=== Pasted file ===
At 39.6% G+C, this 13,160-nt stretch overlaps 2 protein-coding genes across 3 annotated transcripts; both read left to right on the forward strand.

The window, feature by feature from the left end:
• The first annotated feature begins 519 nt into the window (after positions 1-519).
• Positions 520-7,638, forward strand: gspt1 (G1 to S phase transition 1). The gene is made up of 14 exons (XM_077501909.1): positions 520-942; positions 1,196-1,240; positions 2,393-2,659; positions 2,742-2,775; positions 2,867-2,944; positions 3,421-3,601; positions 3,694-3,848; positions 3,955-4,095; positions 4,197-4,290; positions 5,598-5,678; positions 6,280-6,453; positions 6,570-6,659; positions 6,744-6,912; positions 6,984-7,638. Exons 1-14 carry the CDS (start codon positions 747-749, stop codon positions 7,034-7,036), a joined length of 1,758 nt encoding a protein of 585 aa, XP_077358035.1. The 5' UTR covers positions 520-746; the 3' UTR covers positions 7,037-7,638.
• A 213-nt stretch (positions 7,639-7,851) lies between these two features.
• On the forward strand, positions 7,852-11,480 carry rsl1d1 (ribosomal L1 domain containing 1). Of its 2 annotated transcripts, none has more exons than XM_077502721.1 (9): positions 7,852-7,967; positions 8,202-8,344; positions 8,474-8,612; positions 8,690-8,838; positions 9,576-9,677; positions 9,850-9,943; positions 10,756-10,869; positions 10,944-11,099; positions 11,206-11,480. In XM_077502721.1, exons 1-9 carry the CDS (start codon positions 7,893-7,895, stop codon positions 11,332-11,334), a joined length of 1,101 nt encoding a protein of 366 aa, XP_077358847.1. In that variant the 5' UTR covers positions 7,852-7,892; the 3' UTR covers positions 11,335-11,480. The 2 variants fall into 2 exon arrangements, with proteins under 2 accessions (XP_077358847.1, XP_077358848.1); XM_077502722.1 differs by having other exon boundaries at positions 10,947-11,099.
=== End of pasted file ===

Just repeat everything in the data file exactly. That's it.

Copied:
At 39.6% G+C, this 13,160-nt stretch overlaps 2 protein-coding genes across 3 annotated transcripts; both read left to right on the forward strand.

The window, feature by feature from the left end:
• The first annotated feature begins 519 nt into the window (after positions 1-519).
• Positions 520-7,638, forward strand: gspt1 (G1 to S phase transition 1). The gene is made up of 14 exons (XM_077501909.1): positions 520-942; positions 1,196-1,240; positions 2,393-2,659; positions 2,742-2,775; positions 2,867-2,944; positions 3,421-3,601; positions 3,694-3,848; positions 3,955-4,095; positions 4,197-4,290; positions 5,598-5,678; positions 6,280-6,453; positions 6,570-6,659; positions 6,744-6,912; positions 6,984-7,638. Exons 1-14 carry the CDS (start codon positions 747-749, stop codon positions 7,034-7,036), a joined length of 1,758 nt encoding a protein of 585 aa, XP_077358035.1. The 5' UTR covers positions 520-746; the 3' UTR covers positions 7,037-7,638.
• A 213-nt stretch (positions 7,639-7,851) lies between these two features.
• On the forward strand, positions 7,852-11,480 carry rsl1d1 (ribosomal L1 domain containing 1). Of its 2 annotated transcripts, none has more exons than XM_077502721.1 (9): positions 7,852-7,967; positions 8,202-8,344; positions 8,474-8,612; positions 8,690-8,838; positions 9,576-9,677; positions 9,850-9,943; positions 10,756-10,869; positions 10,944-11,099; positions 11,206-11,480. In XM_077502721.1, exons 1-9 carry the CDS (start codon positions 7,893-7,895, stop codon positions 11,332-11,334), a joined length of 1,101 nt encoding a protein of 366 aa, XP_077358847.1. In that variant the 5' UTR covers positions 7,852-7,892; the 3' UTR covers positions 11,335-11,480. The 2 variants fall into 2 exon arrangements, with proteins under 2 accessions (XP_077358847.1, XP_077358848.1); XM_077502722.1 differs by having other exon boundaries at positions 10,947-11,099.